Freeman also promised to push for administrative changes. “I believe as much attention should be focused on administering this court system as is placed on our judicial decisions,” he told the Chicago Tribune. “The public perception of the judicial branch of government is at an all-time low. We must address that perception,” he continued.
Freeman offered a long list of possible changes that the court, with its three new members, should discuss. These proposals included changing the way judges are selected; requiring lawyers to do some free legal work for the poor; allowing cameras in the courtrooms during trials; and hearing oral arguments for some cases in Chicago rather than in Springfield, the state’s capital.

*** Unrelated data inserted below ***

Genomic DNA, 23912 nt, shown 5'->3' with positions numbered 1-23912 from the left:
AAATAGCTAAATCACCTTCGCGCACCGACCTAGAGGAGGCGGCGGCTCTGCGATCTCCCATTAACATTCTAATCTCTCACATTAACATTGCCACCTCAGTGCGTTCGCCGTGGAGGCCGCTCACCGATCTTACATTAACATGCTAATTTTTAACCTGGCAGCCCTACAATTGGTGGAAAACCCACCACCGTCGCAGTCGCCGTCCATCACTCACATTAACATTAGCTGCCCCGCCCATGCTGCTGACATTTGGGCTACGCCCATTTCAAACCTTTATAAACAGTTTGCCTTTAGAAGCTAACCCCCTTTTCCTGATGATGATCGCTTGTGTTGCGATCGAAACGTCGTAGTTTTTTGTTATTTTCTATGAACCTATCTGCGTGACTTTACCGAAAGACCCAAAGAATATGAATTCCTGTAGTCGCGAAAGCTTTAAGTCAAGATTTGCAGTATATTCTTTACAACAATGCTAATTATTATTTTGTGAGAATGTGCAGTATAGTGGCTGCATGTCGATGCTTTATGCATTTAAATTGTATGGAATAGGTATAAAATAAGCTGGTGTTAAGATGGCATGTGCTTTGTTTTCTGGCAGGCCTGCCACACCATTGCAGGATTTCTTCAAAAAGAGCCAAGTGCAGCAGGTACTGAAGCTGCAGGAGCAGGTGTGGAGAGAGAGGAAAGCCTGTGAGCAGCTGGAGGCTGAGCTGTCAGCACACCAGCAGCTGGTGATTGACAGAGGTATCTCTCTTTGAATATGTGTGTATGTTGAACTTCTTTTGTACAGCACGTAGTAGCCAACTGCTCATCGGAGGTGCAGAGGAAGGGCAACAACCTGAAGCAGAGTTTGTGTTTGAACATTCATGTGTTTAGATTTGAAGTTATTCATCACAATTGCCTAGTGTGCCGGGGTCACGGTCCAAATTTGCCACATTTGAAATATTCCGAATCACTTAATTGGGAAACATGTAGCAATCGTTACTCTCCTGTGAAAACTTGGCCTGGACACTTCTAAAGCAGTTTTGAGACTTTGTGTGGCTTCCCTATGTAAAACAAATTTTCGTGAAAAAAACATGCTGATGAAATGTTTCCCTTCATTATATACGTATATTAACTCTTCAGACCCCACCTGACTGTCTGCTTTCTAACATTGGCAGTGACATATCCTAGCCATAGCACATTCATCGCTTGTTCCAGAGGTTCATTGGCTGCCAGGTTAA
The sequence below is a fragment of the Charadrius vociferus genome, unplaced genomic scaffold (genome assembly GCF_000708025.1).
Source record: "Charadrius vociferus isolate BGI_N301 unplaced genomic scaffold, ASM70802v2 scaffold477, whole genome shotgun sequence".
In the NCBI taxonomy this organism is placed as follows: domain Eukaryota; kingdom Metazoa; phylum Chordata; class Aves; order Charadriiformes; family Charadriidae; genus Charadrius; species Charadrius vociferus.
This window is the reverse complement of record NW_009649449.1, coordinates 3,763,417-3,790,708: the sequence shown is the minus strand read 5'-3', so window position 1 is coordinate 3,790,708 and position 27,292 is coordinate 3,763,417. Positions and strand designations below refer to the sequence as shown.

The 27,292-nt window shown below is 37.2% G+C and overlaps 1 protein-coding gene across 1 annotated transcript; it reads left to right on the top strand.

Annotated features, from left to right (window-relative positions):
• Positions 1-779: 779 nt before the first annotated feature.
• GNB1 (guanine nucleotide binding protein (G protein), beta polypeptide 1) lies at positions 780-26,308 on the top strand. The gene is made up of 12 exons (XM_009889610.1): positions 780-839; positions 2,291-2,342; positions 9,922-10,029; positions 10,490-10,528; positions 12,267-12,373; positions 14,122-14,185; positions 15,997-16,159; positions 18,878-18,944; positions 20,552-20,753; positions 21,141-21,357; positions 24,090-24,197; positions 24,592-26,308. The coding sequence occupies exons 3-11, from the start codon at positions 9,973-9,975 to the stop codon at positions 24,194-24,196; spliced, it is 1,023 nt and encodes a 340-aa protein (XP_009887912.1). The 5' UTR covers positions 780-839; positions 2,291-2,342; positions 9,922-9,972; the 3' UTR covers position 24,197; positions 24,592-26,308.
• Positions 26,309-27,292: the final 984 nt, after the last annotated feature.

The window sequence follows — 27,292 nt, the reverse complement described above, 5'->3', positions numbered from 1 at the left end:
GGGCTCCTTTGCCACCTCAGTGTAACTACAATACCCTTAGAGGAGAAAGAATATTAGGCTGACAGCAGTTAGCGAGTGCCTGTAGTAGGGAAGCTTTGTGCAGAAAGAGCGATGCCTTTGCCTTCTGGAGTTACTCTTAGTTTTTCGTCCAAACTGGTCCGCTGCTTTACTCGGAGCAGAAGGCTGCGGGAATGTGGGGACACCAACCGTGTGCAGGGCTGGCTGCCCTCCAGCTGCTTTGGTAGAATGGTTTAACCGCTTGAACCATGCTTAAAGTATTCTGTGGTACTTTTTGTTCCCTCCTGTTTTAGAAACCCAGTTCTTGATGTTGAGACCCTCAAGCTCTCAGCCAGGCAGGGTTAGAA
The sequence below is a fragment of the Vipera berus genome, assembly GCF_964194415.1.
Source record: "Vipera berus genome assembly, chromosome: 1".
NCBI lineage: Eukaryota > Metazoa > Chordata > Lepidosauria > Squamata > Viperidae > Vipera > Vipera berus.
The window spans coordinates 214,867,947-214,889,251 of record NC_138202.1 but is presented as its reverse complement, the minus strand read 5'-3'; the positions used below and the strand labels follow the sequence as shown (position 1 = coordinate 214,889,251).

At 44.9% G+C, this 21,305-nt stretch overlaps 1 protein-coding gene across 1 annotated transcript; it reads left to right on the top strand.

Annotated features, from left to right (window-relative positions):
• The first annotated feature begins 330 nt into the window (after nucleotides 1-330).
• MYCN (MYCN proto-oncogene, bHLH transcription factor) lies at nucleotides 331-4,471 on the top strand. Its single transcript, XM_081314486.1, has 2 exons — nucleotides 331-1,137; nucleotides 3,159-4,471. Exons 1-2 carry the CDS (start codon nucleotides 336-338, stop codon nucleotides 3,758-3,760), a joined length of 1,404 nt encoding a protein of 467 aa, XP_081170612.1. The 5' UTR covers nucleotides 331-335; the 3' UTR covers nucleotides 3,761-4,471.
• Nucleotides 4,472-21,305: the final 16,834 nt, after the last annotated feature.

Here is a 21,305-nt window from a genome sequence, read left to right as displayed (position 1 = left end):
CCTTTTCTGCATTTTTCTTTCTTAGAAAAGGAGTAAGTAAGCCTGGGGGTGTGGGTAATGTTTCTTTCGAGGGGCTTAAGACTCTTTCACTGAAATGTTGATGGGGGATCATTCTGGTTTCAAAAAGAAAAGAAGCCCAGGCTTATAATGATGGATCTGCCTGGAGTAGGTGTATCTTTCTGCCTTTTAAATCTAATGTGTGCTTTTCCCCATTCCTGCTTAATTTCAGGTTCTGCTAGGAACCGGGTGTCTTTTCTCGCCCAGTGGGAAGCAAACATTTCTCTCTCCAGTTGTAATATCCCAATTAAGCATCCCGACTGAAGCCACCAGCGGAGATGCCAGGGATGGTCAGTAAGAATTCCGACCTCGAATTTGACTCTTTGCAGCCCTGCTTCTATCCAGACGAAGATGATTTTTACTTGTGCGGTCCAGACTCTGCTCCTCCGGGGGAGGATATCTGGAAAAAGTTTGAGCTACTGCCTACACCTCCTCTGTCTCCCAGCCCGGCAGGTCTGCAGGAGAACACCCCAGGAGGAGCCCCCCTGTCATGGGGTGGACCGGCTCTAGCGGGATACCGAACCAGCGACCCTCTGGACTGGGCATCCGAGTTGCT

Seven years later, the Illinois Supreme Court was embroiled in controversy. James Heiple, who had recently been chosen by the court to be chief justice, was accused of trying to use his position to avoid traffic tickets; an Illinois House committee was investigating the case, to determine if he should be impeached. Heiple appeared to be protecting himself from such charges by appointing a close friend to chair the Illinois Courts Commission, the body in charge of disciplinary proceedings.
During the investigation, Freeman had been openly critical of Heiple, a former ally on the court. In a letter to his fellow justices, he wrote, “It may very well appear to some that this court is more concerned with the grabbing of power and control that it is with the public’s perception and the integrity of this court. In the words of Thurgood Marshall, … ‘we must never forget that the only real source of power that we as judges can tap is the respect of the people’” (quoted in the Chicago Tribune).